Opportunity Zones: A good investment?

January 05, 2020
My topic today is very specific and is most applicable to doctors who are imminently selling their practice, but it’s come up no less than 5 times in the last month and is (in my opinion) pretty interesting. At the very least, by reading through you’ll learn about a trendy new investment vehicle: Opportunity Zones.

What is an Opportunity Zone?
In 2017, Opportunity Zones were created as part of the Tax Cuts and Jobs Act to spur economic growth in distressed areas. In short, they are federally designated real estate “zones”. Essentially, for investors willing to pump money into these communities under very specific conditions, significant tax breaks might be available (it’s worth noting that I’m borrowing the “mights” and mays” directly from the IRS website).

On a practical note, Opportunity Zones most likely need to be invested in through a fund, not individually due to the very specific ways in which they need to be managed, and for the flexibility of an early exit (if available).

Tell me more about the tax benefits.
Opportunity Zones are most attractive for investors who have long term capital gains tax they would like to avoid (for example an OD selling their practice for a high multiple). In exchange for putting your money into poor economic areas, you get to defer and reduce the capital gains tax owed. An example:

A doctor has a $100,000 long term capital gain from selling his or her practice and elects to invest in an opportunity zone within 180 days of the sale. Taxes owed on the $100,000 is $20,000. Instead of paying the $20,000 the following April, it is deferred based on how long the doctor remains invested in the Opportunity Zone.

At the end of 5 years, they’ve earned a 10% discount on the gains, so instead of owing $20,000, they would owe ~$18,000. At the end of 7 years, that discount is increased to 15%, so they would then owe ~$17,000. Assuming the doctor stayed in Opportunity Zone the full 10 years required for the investment to qualify as an Opportunity Zone, they would owe the IRS the $17,000 in the 10th year.

Furthermore, if the initial $100,000 investment is held and valued at $250,000 at the end of 10 years, their basis in the project is scheduled to be stepped up to $250,000 (so if you sold at the end of year 10, there would be no capital gains). The icing on the cake is that any income earned through the investment "may be" tax free.

What’s the catch?
As an Advisor, there’s a few things that concern me about Opportunity Zones.  First, they’re very new. No projects have been through the 10-year term (which regardless of what happens in the next election, will be on the watch of a new administration) and set IRS precedence for the above tax deferrals and adjustments.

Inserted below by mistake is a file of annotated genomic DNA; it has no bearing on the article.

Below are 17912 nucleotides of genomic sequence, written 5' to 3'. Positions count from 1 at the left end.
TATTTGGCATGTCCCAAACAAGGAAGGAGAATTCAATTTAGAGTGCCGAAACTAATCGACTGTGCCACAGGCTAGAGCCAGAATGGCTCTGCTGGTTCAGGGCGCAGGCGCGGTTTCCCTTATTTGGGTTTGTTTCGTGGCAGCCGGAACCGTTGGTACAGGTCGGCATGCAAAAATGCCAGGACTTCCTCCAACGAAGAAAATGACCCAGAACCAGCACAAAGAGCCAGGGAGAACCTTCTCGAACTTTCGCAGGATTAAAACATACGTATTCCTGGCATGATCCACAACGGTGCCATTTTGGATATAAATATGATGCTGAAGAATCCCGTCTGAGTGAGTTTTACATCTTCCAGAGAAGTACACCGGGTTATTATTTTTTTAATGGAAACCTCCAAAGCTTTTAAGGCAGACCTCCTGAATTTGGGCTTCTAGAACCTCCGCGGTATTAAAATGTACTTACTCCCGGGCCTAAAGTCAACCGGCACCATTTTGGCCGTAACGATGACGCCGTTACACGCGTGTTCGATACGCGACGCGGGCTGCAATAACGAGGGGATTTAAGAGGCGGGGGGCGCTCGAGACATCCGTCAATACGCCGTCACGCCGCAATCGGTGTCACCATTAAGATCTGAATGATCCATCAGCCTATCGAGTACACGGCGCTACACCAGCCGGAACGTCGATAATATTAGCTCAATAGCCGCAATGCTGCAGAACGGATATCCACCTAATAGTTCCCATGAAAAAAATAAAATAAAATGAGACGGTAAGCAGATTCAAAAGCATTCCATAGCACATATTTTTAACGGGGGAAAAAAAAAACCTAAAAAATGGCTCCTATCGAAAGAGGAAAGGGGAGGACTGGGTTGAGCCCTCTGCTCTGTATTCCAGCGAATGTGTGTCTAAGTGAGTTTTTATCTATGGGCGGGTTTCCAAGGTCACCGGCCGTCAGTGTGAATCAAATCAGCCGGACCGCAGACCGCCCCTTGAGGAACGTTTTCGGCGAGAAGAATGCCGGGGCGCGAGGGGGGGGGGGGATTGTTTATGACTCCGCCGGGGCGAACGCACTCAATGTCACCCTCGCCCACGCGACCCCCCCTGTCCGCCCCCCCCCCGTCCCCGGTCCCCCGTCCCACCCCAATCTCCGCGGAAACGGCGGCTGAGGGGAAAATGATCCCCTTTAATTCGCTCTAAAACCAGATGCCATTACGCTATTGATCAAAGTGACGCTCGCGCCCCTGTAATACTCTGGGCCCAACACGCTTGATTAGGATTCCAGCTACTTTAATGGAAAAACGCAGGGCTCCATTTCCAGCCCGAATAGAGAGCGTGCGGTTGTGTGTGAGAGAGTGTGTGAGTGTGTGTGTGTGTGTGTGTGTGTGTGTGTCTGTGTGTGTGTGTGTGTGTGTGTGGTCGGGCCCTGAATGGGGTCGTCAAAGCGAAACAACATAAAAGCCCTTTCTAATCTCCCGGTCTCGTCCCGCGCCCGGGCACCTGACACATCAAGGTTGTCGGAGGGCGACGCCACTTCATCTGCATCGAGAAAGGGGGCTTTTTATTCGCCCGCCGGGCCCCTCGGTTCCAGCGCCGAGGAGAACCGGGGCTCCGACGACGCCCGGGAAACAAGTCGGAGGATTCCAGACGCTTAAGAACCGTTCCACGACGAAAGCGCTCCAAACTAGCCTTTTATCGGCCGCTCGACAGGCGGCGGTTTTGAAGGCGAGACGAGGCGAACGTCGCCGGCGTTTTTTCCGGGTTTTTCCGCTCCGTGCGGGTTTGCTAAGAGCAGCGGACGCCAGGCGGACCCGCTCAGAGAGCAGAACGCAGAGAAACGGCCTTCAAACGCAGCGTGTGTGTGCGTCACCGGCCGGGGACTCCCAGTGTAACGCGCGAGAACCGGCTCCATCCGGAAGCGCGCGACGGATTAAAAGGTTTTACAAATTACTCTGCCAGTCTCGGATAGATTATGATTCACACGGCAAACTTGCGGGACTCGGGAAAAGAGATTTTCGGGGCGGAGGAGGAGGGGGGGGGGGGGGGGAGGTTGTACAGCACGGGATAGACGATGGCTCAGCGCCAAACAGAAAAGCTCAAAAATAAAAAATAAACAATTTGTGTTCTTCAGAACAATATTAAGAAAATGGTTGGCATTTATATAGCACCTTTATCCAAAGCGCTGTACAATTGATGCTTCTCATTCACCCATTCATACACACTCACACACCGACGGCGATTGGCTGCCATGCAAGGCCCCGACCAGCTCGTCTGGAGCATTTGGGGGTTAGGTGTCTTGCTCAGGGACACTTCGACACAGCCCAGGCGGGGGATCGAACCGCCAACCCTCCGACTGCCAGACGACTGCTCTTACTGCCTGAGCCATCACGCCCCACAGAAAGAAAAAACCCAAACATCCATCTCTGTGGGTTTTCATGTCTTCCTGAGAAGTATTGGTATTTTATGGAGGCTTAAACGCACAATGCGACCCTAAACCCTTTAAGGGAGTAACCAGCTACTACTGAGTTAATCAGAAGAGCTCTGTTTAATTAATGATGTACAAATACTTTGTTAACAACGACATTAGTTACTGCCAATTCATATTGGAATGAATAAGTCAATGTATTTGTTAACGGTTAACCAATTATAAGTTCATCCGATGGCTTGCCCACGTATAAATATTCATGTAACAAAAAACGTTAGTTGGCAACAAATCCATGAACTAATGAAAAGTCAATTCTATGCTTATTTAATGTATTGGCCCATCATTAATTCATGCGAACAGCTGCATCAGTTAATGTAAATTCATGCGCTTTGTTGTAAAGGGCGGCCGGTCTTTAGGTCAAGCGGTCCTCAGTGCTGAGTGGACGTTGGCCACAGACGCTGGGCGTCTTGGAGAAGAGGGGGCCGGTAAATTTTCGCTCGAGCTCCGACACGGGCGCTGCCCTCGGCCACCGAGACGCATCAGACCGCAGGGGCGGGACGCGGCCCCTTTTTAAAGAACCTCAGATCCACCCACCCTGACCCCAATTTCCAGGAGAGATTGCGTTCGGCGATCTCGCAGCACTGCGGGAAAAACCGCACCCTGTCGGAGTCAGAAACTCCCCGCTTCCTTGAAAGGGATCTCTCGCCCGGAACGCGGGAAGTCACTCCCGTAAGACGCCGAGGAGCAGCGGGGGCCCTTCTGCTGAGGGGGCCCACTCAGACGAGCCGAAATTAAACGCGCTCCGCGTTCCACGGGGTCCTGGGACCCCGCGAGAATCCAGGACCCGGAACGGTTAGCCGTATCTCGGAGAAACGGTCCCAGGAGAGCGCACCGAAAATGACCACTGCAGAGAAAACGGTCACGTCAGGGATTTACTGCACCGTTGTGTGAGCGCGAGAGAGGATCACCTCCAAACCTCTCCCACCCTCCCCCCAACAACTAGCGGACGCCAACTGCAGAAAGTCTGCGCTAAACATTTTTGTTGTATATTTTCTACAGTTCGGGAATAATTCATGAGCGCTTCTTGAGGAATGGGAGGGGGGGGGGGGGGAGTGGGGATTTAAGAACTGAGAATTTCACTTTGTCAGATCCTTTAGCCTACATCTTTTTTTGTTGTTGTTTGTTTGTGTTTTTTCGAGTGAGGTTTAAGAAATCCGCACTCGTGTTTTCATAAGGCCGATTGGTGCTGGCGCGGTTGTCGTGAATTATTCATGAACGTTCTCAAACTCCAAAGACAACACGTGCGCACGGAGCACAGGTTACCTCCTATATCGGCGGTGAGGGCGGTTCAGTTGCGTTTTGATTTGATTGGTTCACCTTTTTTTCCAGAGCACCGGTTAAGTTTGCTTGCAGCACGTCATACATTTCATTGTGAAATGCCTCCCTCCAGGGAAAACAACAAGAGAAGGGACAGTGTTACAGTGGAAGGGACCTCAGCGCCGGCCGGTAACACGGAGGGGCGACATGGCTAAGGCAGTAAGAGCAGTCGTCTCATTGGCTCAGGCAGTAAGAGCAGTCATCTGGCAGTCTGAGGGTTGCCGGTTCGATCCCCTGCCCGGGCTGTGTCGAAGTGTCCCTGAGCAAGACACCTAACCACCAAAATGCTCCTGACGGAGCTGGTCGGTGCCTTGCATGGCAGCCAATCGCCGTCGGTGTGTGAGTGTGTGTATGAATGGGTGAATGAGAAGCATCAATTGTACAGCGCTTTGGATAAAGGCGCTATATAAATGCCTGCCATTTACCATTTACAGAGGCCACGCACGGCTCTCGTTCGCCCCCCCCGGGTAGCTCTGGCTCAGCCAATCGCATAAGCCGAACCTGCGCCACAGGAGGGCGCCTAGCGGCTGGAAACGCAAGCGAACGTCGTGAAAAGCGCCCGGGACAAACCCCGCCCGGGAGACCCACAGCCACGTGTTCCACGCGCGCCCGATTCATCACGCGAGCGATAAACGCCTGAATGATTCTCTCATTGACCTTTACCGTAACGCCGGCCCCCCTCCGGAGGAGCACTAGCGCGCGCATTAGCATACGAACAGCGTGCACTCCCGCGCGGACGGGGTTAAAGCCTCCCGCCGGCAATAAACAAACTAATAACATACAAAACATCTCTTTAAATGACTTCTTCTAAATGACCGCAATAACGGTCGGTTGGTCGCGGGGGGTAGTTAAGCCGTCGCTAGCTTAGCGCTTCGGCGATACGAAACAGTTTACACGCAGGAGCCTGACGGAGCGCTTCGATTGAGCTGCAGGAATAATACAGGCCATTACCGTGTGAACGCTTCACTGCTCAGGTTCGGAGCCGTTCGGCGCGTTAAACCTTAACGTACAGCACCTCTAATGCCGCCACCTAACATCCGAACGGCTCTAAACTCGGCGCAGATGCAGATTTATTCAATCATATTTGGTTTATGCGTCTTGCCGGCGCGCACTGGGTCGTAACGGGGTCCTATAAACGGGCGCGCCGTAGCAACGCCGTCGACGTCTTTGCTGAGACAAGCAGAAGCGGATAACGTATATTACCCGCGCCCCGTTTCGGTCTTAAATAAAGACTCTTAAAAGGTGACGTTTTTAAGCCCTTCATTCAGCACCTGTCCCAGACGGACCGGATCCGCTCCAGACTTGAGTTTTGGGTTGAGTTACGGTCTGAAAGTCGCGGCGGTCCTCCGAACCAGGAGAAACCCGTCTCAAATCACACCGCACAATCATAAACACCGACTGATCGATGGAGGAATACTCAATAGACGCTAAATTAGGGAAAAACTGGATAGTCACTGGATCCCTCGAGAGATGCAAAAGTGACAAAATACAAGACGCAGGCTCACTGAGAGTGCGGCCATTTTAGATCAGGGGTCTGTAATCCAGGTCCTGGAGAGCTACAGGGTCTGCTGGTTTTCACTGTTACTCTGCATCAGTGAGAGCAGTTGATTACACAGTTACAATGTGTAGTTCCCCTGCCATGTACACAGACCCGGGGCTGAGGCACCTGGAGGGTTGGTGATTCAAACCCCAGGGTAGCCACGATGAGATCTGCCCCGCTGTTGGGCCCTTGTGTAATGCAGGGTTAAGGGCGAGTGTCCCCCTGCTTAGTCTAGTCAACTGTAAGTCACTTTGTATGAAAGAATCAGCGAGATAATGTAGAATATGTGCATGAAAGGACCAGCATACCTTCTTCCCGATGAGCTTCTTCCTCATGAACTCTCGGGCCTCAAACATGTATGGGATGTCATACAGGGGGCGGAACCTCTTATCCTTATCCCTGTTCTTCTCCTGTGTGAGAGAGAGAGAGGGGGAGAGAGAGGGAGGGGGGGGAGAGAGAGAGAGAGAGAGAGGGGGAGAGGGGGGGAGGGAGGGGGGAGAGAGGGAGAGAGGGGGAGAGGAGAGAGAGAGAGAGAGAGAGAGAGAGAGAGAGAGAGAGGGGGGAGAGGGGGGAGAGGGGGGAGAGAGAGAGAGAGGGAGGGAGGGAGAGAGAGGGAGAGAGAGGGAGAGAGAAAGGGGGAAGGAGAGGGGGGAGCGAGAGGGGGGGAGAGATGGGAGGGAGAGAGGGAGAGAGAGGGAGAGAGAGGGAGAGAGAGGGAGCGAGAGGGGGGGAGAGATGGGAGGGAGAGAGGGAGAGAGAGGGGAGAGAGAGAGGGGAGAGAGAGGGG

Another issue is the underlying project. Think of it: you’re being asked in investment money somewhere that nobody else wants to, so much so that the government is offering significant tax benefits. Just because some funds are coming in to finance a project doesn’t mean that it will revitalize the area. At the end of the 10 years, it could just be a bad investment in a bad location, and that $100,000 investment could worth less than your initial investment, undoing any tax or deferral benefit.

Most concerning is that there’s no guarantee anyone will want to purchase your share in the opportunity zone at the end of 5, 7, or 10 years, and it's very hard to pay for food or healthcare with shares of a specialized real estate fund, not to mention you owe the gains you deferred whether you are able to exit the fund or not.  Even though the stock market goes up and down, there’s at least flexibility to choose your investment, and a market where it’s historically been easy to buy and sell investments as you need to.

Ultimately, Opportunity Zones can make sense for the doctor who has more capital than they need to meet their long-term goals, but unfortunately that’s not the case for most of us. We need the money we’ve worked so hard for to get through retirement. Life can change frequently and dramatically, making flexibility an important factor in financial decisions- make sure you have flexibility in your financial life before deferring gains into strategies like Opportunity Zones.

The views expressed here are as of the date of publication and are subject to change. This information should not be construed as investment advice. It is presented for information purposes only and is not intended to be either a specific offer (or recommendation) Hayes Wealth Advisors to sell or provide, or a specific invitation for any investor. Information herein may have been obtained from sources believed to be reliable, Hayes Wealth Advisors is unable to warrant its accuracy.
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